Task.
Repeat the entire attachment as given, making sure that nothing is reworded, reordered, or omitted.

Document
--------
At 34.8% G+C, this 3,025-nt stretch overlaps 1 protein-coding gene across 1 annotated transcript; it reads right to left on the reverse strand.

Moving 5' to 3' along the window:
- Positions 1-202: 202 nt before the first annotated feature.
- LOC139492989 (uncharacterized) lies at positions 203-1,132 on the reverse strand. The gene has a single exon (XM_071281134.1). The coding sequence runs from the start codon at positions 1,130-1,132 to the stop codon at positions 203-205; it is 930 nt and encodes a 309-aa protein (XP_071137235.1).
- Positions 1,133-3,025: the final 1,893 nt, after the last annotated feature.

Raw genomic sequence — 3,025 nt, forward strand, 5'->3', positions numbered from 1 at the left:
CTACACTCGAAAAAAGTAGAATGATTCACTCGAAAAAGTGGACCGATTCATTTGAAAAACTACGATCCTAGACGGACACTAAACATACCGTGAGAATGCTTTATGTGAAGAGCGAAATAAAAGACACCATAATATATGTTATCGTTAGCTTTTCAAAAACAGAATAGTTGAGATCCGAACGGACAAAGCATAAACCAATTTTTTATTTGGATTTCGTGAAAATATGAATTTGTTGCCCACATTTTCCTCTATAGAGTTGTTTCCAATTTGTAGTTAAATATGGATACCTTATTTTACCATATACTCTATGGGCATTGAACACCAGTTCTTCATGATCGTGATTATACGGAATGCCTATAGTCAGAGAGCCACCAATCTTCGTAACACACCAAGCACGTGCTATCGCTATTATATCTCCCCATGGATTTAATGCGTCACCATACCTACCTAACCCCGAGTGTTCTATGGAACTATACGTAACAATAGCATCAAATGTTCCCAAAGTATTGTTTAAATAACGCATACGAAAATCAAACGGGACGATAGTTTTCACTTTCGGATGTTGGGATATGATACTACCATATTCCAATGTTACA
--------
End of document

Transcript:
At 34.8% G+C, this 3,025-nt stretch overlaps 1 protein-coding gene across 1 annotated transcript; it reads right to left on the reverse strand.

Moving 5' to 3' along the window:
- Positions 1-202: 202 nt before the first annotated feature.
- LOC139492989 (uncharacterized) lies at positions 203-1,132 on the reverse strand. The gene has a single exon (XM_071281134.1). The coding sequence runs from the start codon at positions 1,130-1,132 to the stop codon at positions 203-205; it is 930 nt and encodes a 309-aa protein (XP_071137235.1).
- Positions 1,133-3,025: the final 1,893 nt, after the last annotated feature.

Raw genomic sequence — 3,025 nt, forward strand, 5'->3', positions numbered from 1 at the left:
CTACACTCGAAAAAAGTAGAATGATTCACTCGAAAAAGTGGACCGATTCATTTGAAAAACTACGATCCTAGACGGACACTAAACATACCGTGAGAATGCTTTATGTGAAGAGCGAAATAAAAGACACCATAATATATGTTATCGTTAGCTTTTCAAAAACAGAATAGTTGAGATCCGAACGGACAAAGCATAAACCAATTTTTTATTTGGATTTCGTGAAAATATGAATTTGTTGCCCACATTTTCCTCTATAGAGTTGTTTCCAATTTGTAGTTAAATATGGATACCTTATTTTACCATATACTCTATGGGCATTGAACACCAGTTCTTCATGATCGTGATTATACGGAATGCCTATAGTCAGAGAGCCACCAATCTTCGTAACACACCAAGCACGTGCTATCGCTATTATATCTCCCCATGGATTTAATGCGTCACCATACCTACCTAACCCCGAGTGTTCTATGGAACTATACGTAACAATAGCATCAAATGTTCCCAAAGTATTGTTTAAATAACGCATACGAAAATCAAACGGGACGATAGTTTTCACTTTCGGATGTTGGGATATGATACTACCATATTCCAATGTTACA